<p>^^But if you go to a non-competitive school for undergrad and then enter a competitive grad school, you may be unprepared for the workload. Many students who enter grad programs drop out or flunk out.</p>

<p>UBC is a large school (40 000 students). It is very competitive, particularly in mathematics-related disciplines (like economics); UBC placed in the top 10 schools in North America again this year along with the likes of Harvard, Princeton, Stanford, MIT etc. in the Putnam competition (by far the largest and most prestigious university-level math competition in the English-speaking world). U of Toronto and Waterloo were also in the top 10. </p>

<p>Given that your grad plans are not pure economics but seem to be more business related, I think that davidsebastian's advice concerning Joint Finance Economics program is good, especially if you go to McGill. As well, because of your future plans, I don't think that any difference in the calibre of undergrad economics programs at schools like UBC, McGill or U of T would be substantial enough to be a dealbreaker. Look at other factors, like some of those that davidsebastian mentions.</p>

<p>@davidsebastian
the ratio of smart people will be the same at any decent school. unless you plan on going to a dumpy school, you are not going to be at the top or close if you get straight Bs at mcgill. tell me which schools are you talking about?</p>

<p>and if you do go to a dumpy school, where theres hard drug use everywhere, where you won't have many friends as no one will be like you, and if you do get a 4.0, and if you do get stellar recs from unknown professors, and you somehow find internships, you very well may be on your way to a top grad school. tell me, how many people want to go through all of that?</p>

<p>If OP is more interested is more interested in business economics than academic economics, it should be noted that UBC offers a BComm in Econ for the former, and a BA in Econ for the latter.</p>

<p>Hi, i had a similar query. I wanted to know which college out of UBC/Mcgill has a better Economics course.
Also i plan to pursue post-graduate course in econ/related field in the top ivy league college.
which one would be a better bet:UBC or Mcgill.</p>

<p>Did you not read anything in this thread??</p>

<p>well, the latest QS rankings say that Mcgill's economics programme is 18th best in the world while UBC's was way below.</p>

<p>If you base your uni choice on rankings (especially QS) then you are making a big mistake.</p>

<p>UBC's Econ undergrad is way better than that of McGill's, if you consider the major program that is.</p>

<p>McGill's major program goes as far as introductory micro and macro economics whereas UBC's goes up to advanced micro and macro. UBC's econ program will greatly increase your chances of getting admitted into grad school.</p>

<p>McGill does have a good Honours Economics program but that one is only for highly talented students. Around 35 students graduate every year from that program after an initial 150 students registering to it. This honours program has the same course content as the major program at UBC.</p>

<p>QS is the worst college ranking system there is. </p>

<p>Times, ARWU and a few other solid ranking systems rank McGill lower than UBC and McGill really is up there due to its Medical program.</p>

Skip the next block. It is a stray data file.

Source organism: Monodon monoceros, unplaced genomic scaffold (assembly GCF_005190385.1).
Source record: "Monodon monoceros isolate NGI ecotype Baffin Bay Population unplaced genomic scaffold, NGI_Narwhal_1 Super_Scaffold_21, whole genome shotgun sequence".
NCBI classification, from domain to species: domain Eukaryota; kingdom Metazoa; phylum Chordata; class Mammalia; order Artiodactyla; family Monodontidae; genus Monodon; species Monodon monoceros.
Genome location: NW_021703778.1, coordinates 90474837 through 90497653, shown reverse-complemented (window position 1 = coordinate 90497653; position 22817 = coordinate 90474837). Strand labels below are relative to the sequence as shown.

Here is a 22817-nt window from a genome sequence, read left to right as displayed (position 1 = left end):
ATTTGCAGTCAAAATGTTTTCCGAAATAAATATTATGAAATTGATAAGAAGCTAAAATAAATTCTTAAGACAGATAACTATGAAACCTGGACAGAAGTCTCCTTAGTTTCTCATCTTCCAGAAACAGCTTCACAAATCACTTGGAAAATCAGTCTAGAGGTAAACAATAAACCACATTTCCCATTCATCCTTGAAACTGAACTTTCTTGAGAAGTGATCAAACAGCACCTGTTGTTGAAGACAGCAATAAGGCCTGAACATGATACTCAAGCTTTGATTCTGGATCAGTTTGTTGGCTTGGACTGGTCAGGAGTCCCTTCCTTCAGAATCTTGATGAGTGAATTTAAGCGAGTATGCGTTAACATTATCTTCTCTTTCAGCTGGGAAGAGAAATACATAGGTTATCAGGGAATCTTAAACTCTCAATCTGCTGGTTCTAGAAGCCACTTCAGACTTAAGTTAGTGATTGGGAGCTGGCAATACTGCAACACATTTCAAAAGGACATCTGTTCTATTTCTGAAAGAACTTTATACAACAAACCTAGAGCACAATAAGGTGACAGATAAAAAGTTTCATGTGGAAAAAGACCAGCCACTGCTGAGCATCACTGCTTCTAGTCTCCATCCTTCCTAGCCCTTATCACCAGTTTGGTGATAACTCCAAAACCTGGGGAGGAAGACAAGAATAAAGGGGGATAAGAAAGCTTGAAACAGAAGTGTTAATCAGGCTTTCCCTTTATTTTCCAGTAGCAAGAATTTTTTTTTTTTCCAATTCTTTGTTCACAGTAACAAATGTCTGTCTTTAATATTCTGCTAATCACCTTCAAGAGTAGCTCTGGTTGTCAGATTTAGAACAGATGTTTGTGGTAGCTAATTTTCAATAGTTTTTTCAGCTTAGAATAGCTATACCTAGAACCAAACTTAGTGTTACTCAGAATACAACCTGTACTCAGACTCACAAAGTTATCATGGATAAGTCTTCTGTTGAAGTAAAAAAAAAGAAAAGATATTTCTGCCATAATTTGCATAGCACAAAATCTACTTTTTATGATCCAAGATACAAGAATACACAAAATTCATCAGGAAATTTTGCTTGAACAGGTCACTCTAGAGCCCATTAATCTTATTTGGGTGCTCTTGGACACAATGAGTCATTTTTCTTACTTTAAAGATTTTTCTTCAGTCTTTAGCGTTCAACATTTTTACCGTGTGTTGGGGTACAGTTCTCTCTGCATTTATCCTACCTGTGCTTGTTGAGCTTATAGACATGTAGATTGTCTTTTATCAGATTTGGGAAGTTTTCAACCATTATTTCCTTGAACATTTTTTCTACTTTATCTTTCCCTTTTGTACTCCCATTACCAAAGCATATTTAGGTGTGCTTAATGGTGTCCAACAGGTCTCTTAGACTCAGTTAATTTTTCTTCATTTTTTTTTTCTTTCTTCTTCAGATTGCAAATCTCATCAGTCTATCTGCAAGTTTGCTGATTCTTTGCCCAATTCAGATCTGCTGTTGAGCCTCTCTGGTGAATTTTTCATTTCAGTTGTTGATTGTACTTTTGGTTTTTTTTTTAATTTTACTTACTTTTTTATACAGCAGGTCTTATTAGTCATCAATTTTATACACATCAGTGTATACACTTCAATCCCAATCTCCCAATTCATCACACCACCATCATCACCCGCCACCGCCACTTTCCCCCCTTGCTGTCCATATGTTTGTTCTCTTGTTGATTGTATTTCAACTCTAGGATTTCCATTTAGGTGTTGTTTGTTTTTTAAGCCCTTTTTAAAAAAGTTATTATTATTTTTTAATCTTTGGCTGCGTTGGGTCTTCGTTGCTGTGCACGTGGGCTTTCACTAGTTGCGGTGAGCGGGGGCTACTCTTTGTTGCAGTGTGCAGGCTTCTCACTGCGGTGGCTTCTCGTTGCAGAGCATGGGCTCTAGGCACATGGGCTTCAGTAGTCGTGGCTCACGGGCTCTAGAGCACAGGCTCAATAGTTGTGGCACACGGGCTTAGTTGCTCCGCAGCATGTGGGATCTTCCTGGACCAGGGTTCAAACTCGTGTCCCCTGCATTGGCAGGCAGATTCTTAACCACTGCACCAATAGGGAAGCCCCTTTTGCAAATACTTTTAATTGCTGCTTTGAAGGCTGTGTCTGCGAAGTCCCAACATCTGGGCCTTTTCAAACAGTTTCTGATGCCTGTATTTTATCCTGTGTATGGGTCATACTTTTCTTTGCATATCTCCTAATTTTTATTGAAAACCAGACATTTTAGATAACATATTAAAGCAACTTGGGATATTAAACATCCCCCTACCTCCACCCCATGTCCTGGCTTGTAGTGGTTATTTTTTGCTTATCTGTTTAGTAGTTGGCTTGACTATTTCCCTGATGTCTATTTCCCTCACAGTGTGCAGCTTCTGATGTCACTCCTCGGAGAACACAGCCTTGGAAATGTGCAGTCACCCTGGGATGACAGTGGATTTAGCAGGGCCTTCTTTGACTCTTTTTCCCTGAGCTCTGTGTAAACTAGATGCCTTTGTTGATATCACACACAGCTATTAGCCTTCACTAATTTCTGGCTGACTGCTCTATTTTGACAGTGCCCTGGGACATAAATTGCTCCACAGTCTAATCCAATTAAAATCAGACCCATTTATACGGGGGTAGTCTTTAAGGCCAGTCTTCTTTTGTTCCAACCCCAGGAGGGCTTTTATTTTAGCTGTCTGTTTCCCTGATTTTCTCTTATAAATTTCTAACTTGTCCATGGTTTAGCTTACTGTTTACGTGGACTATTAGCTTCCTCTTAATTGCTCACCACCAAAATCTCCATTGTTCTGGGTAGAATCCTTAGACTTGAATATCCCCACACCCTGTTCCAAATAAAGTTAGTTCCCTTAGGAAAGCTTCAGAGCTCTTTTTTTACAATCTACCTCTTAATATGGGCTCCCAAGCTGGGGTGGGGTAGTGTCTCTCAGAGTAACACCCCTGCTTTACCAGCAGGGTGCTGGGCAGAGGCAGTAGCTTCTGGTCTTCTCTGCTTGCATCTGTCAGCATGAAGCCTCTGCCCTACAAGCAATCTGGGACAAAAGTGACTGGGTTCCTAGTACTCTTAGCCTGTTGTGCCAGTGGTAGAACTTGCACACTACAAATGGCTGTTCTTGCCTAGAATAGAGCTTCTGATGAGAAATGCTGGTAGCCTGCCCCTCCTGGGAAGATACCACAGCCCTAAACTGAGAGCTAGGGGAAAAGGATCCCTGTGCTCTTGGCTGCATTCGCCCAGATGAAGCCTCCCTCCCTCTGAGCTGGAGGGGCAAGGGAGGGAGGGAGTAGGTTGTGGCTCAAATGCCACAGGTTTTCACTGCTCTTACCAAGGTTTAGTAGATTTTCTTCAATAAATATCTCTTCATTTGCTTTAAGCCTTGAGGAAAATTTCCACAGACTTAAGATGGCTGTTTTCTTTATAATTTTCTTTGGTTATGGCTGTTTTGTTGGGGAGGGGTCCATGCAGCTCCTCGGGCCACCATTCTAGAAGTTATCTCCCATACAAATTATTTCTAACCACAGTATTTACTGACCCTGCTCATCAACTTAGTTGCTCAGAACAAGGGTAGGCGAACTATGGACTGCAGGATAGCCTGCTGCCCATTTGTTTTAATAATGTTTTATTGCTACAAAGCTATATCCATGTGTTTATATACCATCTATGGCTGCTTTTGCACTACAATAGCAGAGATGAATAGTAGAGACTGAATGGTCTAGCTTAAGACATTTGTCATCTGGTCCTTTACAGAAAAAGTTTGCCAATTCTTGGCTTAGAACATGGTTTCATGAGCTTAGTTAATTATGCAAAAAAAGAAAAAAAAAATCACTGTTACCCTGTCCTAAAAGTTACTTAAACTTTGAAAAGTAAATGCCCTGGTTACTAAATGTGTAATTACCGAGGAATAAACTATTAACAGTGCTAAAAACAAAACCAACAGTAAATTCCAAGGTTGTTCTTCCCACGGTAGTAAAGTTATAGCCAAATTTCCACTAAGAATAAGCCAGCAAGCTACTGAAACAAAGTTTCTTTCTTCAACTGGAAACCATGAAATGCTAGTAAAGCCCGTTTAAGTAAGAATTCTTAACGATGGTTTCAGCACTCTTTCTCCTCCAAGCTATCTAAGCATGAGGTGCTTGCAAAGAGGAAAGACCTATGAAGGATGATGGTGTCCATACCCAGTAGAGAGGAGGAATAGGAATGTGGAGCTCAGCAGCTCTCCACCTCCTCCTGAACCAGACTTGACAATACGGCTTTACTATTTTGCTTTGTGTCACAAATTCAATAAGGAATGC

<p>The three other universities in Montreal (Uni of Montreal, Concordia and UQAM) all have better Econ programs (when it comes to the Major concentration) than McGill and the employers know that.</p>

<p>I am compelled to write a response to your comment as it does not do the Joint Honours in Economics and Finance program justice. As a graduate of the Jt Honours program at McGill, let me explain how the Jt Honours program works.</p>

<p>The Joint Honours program in economics may have the same name as other courses in schools like UBC and the like, but the content is drastically different. The courses are effectively masters level and there are many QY/masters students in your class (~5-10 out of the eventual 15 or so left). As the previous poster mentioned, the first course (Honours Microeconomics) starts off with ~150-170 people. Half of the class fails and leaves after the first semester. THIS GRADE COUNTS IN YOUR GPA even if you get demoted to the majors program. From what I recall, you are removed from the program if you get under a B (3.0) in any of your honours courses. The average on the first test was something like 40%? There is NO CURVING for honours program classes. If you fail, you fail. </p>

<p>Micro is probably the steepest part of the curve, but once you get into Econometrics you notice the stark difference between the caliber of McGill Honours vs any other school. you will cover more econometrics in your first year honours statistics class than in your harvard econometrics course. For example, the honours econometrics material is just a little bit harder than this comparable graduate course at MIT: MIT</a> OpenCourseWare | Economics | 14.384 Time Series Analysis, Fall 2008 | Lecture Notes. You can look all of the course materials up on Jean Marie Dufour or Russell Davidson's website. Discrete dynamical systems is a b____ too.</p>

<p>UBC's major program PALES in comparison. Harvard and MIT's version of economics/econometrics is a joke as well. That being said, of the 15 folks left, only about 5 people deeply understood the econometrics part.</p>

<p>Final Disclaimer: I joined because I liked the challenge. That being said, if you are looking for a job after college, majors programs with higher GPAs and curving are better suited to you. Half of my honours class is doing their Masters/Phd, the other half is in investment banking / hedgefunds.</p>

<p>MontrealManHo: Are you mad, sir?</p>

<p>[url=<a href="http://umontrealmemes.com/2012/01/25/le-processus-des-admissions-universitaires-explique/%5DLe"&gt;http://umontrealmemes.com/2012/01/25/le-processus-des-admissions-universitaires-explique/]Le&lt;/a> processus des admissions universitaires expliqu</p>